CITY COUNCIL (2 seats)

Wade L. George

Address: 729 W. 1800 North

Age: 37

Occupation: Equipment owner/ operator of Frank George and Sons Construction.

Family: Wife, Jennifer, four children.

Experience: Served on West Bountiful Planning and Zoning commission for four years. He was also on the city's golf course board for five years and has been involved with West Bountiful's Fourth of July activities.

What do you bring to city government? He said four years of experience as a planning and zoning commissioner have helped him see challenges the city faces. He said common sense perfected from a lifetime in building a business is also helpful in city planning.

How should West Bountiful deal with growth? It's not about keeping everyone out of West Bountiful, rather it's helping new people understand the goals and vision of the community, George said.

What does West Bountiful need? The greatest need facing West Bountiful is a better commercial tax base. The police department needs increased funding and the city needs to find a way to fund a new building.

Duff W. Egginton

Address: 774 N. 975 West

Age: 32

Occupation: Manager of a Mountain Fuel warehouse.

Family: Wife, Patti, and four children.

Experience: Worked with youth groups and participated in city cleanup efforts.

What do you bring to city government? Egginton said he brings a fresh outlook to the city and isn't hampered down by "20 years of old ideas." Egginton decided to run for City Council because he sees big decisions being made for the city's future over the next four years.

How should West Bountiful deal with growth? Egginton doesn't want West Bountiful to lose its rural flavor. He doesn't object to growth as long as it is controlled and follows the city's master plan. He wants the Legacy Highway as far west as possible.

What does West Bountiful need? "They need council members that will listen to citizen input more than they do," Egginton said. He said the city needs open-minded council members who are willing to elicit public input on issues, and heed it.

Mark Tanner

Address: 585 N. 1100 West

Age: 36

Occupation: Records manager at Questar Infocomm in Salt Lake City.

Family: Wife, Dee, and 5-month-old son, Grady.

Experience: Tanner worked with city governments as a business owner in Salt Lake City and represented his neighborhood's interest at council meetings this year.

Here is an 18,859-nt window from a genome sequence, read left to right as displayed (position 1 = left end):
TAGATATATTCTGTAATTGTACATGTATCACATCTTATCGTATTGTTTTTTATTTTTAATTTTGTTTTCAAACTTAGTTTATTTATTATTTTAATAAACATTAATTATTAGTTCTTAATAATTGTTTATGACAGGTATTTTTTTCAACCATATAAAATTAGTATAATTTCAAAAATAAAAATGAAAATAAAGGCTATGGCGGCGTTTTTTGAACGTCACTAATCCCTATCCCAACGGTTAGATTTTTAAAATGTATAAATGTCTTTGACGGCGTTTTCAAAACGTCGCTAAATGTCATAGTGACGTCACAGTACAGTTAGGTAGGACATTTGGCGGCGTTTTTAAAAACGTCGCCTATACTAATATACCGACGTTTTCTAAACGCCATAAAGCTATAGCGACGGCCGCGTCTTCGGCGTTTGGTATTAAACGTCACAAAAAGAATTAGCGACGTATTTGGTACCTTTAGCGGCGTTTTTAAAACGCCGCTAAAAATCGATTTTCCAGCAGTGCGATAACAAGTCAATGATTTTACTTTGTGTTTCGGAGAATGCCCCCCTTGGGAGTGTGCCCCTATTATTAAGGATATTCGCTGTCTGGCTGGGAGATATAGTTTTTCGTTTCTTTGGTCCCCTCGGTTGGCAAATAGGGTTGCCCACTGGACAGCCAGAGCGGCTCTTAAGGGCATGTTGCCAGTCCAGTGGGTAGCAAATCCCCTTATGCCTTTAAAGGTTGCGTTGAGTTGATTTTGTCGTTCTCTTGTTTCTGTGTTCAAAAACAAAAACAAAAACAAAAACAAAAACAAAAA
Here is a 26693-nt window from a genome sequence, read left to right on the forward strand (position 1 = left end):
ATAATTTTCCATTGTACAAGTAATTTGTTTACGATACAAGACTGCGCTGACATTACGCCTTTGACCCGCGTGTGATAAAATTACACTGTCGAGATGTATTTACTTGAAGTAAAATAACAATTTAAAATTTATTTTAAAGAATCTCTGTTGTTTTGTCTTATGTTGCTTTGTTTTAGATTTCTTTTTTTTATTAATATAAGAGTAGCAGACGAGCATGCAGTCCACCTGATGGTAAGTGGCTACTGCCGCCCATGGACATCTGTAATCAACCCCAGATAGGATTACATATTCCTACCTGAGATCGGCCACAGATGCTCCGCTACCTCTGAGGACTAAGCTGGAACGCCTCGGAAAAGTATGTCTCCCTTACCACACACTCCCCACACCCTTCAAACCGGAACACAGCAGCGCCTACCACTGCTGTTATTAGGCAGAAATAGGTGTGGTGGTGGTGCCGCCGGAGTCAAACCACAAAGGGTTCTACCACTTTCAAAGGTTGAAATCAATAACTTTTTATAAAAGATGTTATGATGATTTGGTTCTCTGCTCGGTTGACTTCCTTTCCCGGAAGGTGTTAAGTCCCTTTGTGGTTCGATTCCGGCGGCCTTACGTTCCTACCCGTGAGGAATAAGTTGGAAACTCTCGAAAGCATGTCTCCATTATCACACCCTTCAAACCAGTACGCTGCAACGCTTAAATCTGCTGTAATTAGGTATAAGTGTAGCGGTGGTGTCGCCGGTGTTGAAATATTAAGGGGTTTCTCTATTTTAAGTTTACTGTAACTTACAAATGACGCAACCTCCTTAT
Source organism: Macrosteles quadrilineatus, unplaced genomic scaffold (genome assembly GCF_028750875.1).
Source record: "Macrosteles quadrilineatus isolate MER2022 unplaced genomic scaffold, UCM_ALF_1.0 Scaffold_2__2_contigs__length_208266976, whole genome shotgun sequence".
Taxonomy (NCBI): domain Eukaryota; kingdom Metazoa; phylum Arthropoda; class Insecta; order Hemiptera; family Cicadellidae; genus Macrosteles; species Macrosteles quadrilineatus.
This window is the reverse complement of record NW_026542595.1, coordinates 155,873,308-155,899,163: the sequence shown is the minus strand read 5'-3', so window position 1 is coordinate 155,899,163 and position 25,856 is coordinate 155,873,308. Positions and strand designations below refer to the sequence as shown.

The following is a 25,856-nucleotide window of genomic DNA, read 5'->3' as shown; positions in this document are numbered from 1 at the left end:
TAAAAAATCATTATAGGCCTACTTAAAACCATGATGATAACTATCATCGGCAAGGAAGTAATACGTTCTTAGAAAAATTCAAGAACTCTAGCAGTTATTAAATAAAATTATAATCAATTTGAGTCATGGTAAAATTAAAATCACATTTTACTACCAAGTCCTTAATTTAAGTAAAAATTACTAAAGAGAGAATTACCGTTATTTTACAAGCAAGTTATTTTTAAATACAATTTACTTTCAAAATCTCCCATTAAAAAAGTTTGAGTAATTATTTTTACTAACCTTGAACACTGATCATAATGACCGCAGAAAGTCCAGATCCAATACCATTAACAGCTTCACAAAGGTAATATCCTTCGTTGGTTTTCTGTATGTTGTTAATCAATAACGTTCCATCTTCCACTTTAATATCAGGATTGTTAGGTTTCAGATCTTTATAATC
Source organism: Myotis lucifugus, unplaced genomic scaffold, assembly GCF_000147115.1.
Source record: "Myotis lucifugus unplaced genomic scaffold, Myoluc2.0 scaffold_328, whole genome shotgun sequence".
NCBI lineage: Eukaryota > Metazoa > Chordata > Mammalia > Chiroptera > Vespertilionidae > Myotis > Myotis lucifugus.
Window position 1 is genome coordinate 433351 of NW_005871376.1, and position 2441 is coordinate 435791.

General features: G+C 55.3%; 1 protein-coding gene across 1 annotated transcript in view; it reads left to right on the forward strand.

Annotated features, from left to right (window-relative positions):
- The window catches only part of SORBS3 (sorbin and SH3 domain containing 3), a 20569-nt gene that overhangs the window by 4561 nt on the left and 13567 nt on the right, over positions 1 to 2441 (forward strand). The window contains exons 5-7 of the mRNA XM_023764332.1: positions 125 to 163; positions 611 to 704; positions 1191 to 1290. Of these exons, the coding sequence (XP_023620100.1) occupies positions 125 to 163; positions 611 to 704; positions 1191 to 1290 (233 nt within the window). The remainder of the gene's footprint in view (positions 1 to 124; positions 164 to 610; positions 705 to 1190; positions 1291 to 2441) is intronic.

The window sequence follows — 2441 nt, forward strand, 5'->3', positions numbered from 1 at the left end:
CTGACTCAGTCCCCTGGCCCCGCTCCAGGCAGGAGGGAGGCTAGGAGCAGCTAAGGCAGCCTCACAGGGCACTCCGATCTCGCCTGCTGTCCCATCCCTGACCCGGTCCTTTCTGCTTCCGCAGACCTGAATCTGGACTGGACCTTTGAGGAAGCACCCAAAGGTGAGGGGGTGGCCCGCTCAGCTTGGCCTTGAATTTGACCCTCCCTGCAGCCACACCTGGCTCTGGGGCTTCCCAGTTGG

What do you bring to city government? Tanner said his ability to listen to all sides of an issue would help the city. He also said he has new ideas and the energy and ability to try them. "I feel like I'm bringing new ideas that people haven't thought about."

How should West Bountiful deal with growth? The city needs to follow its master plan and its city mission statement to keep family values and the area's rural feel intact.

What does West Bountiful need? Not a politician, Tanner said. He said the city needs someone who really cares about West Bountiful and improving the community, not about a political agenda.

Vicki A. Stock

Address: 1336 N. 700 West

Age: 46

Occupation: Manager of Wimpole Street Creations.

Family: Husband, Ron; four children.

Experience: Member, West Bountiful City Council, four years; chairwoman, Fourth of July activities, three years; Youth City Council adviser, seven years; emergency preparedness coordinator, four years.

What do you bring to city government? "I feel like I bring enthusiasm to the council," she said. Stock also said her experience as a city councilwoman and her down-to-earth attitude make her approachable and in touch with city residents.

How should West Bountiful deal with growth? Stock said the biggest concern facing the city is traffic coming in from surrounding areas. She said the City Council needs to get to work solving the growth issues and citizens need to be supportive of the city's future plans.

What does West Bountiful need? West Bountiful needs to keep its small-town feel, Stock said, and stand behind city employees and police officers to ensure their needs are being met.